Human Flower Project

Trailed by Roses

Georgia Silvera Seamans hasn’t sought out roses, but they’ve been quietly accompanying her since childhood. Where will the next rose-companion turn up?


A volunteer works in the flower beds “Tuesdays with Roses” at Kelleher Rose Garden 2011, Boston

Photo: Kelleher Rose Garden

By Georgia Silvera Seamans

Whenever I think about the plants I would like in a garden, roses never make my short list. Yet, roses have been a meaningful feature of many gardens and yards in my life.

My mother tended roses in our yard in Jamaica.  The roses, I recall, were deep red and grew among the croton hedge.  This area of the front yard often served as the backdrop for family photographs.

imageClimbing rose, rejuvenated by pruning in Berkeley, California.

Photo: Georgia Silvera Seamans/Local Ecology

My boyfriend (now husband) and I lived in the Fenway neighborhood of Boston.  We held a plot in the Fenway Victory Gardens part of the Back Bay Fens.  The backdrop of our plot was a dense lilac hedge, not roses, but the Kelleher Rose Garden lies within the Fens and is quite close to the bench where my husband proposed to me.

The apartment my husband and I rented in Berkeley, California, came with several micro-plots of land. In the plot outside the kitchen window grew a large rose bush. I remember being devastated the first time it was pruned.  A landscape crew cut it down almost to the ground—the bush was taller than me (I am 5’ 6”) but it grew back, taller, wider, and full of small pink flowers.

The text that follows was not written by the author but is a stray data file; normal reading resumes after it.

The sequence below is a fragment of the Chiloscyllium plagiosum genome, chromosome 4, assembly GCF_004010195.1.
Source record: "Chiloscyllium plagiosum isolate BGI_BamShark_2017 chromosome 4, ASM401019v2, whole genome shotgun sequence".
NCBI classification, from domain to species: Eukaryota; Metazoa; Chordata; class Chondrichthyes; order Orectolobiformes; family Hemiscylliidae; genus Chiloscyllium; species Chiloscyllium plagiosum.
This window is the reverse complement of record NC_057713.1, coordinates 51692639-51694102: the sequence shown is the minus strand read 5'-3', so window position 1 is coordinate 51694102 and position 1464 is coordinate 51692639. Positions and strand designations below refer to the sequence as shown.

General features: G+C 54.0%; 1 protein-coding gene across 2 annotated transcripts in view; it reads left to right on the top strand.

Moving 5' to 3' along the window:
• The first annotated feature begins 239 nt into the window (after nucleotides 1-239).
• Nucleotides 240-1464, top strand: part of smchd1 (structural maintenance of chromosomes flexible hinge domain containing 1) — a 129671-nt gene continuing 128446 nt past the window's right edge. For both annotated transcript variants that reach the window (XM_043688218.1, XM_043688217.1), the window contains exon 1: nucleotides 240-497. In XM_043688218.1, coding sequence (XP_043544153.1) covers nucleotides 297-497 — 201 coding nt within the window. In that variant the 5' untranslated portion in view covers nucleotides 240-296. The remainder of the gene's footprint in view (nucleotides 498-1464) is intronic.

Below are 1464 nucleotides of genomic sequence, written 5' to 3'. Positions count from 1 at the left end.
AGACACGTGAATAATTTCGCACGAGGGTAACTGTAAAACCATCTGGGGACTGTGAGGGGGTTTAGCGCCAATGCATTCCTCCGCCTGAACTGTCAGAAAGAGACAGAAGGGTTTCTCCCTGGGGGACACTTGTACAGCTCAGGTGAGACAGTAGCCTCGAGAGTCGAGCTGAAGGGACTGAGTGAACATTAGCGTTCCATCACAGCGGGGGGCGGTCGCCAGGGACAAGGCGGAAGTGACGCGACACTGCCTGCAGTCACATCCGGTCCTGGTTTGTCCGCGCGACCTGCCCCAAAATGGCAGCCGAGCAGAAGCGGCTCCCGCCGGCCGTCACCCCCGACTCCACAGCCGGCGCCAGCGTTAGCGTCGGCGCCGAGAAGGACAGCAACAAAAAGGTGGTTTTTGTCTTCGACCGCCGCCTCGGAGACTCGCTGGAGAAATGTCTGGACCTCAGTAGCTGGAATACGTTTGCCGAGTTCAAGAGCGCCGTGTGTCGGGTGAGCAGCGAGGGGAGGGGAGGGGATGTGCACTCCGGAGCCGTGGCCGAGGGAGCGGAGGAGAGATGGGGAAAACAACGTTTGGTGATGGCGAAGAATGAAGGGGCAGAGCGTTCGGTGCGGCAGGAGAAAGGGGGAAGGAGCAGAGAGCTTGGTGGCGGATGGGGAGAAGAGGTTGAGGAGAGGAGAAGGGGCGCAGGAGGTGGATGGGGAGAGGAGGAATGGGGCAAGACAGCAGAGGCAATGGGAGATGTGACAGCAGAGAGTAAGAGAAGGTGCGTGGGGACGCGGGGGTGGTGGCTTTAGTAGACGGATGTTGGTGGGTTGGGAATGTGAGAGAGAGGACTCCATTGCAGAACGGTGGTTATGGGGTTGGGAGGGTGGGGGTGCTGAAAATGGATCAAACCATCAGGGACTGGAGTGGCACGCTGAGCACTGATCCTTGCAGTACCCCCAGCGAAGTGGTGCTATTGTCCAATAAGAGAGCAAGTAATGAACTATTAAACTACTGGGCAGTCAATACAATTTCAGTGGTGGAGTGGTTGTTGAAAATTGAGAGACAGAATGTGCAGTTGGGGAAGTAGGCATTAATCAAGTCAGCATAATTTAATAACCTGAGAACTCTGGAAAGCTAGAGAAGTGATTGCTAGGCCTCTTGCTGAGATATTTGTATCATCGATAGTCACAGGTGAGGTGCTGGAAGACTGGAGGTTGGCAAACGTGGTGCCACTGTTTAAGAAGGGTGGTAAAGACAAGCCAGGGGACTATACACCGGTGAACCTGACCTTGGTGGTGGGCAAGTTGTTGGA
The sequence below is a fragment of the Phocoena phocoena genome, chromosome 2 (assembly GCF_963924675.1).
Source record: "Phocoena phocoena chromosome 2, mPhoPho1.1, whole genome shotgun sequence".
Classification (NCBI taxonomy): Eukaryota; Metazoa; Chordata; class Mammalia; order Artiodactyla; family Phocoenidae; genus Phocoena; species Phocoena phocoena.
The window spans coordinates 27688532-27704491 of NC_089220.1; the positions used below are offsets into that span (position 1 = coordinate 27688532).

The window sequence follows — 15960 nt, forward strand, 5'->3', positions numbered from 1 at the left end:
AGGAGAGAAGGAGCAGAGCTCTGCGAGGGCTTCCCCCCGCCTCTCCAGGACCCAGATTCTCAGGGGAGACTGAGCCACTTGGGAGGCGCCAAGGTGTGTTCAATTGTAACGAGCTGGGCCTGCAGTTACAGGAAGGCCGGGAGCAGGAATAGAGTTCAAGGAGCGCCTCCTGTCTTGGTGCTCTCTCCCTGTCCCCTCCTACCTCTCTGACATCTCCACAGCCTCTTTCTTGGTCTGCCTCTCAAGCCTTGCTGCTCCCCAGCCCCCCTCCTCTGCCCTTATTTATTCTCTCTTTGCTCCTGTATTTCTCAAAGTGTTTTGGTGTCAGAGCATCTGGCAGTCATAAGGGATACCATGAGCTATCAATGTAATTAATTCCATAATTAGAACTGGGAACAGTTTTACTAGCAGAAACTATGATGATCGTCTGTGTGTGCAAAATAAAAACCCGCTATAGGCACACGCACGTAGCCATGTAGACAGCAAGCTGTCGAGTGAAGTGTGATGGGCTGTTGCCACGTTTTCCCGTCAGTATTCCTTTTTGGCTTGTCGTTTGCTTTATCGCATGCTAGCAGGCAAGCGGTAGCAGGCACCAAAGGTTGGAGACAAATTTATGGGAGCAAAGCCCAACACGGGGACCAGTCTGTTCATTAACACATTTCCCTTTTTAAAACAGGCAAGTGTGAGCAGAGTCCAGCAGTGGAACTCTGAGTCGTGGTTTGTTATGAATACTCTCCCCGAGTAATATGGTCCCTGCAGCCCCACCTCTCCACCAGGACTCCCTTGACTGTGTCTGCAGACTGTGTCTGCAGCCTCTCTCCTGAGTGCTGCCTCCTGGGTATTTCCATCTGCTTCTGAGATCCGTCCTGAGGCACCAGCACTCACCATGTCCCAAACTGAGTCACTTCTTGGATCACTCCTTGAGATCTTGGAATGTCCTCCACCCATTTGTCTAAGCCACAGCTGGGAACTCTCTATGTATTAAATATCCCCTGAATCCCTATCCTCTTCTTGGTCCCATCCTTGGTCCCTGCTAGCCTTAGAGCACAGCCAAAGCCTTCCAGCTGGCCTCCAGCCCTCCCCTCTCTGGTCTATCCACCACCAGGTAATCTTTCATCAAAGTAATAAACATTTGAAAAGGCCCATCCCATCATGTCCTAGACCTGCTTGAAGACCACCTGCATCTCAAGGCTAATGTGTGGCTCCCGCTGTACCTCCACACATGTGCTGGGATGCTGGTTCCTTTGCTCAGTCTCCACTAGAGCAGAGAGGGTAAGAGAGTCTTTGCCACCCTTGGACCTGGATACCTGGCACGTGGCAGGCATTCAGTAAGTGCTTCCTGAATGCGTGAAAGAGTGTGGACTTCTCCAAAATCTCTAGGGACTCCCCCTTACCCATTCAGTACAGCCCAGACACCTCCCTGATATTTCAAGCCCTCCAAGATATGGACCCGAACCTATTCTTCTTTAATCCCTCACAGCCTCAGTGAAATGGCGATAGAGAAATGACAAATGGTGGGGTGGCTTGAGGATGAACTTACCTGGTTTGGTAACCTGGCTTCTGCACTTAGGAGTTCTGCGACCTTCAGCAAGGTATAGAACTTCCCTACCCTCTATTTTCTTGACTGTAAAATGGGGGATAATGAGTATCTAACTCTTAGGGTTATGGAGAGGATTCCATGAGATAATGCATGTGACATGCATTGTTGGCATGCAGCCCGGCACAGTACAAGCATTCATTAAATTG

imageToday’s roses, retrieved in New York City as an older garden is “renovated.”

Photo: Georgia Silvera Seamans/Local Ecology

I now live in New York City, without a yard or even a balcony.  Fortunately, a 1.5 acre garden sits between the two long buildings that form my apartment complex.  The garden was completed in 1959 and was designed by the young landscape architecture firm of Sasaki, Walker and Associates.  Until last week, many rose bushes grew in the garden.  Several were removed while the three growing along the trellis were pruned only.  These actions were part of a long overdue garden maintenance plan.  I have been told that some of the roses and other plants in the garden were planted by green thumb residents over the years.  My son especially enjoyed smelling the roses and picking and playing with the rosehips.  I walked through the garden on the day the last of the roses were being removed and asked one of the landscape crew if he could cut some of the flowers for me.  I brought them home and placed them among a fading bouquet of daises.  I love the way these roses drape, unlike the ramrod straight roses sold in most flower shops and grocery stores. 

I wonder: which place will be the setting for my next rose tale?

Posted by .(JavaScript must be enabled to view this email address) on 11/02 at 09:24 AM


Thank you Julie—I really like the title.

p.s. James and Renee’s article about live oaks is included in the latest Festival of the Trees at

Posted by Georgia on 11/02 at 11:35 AM
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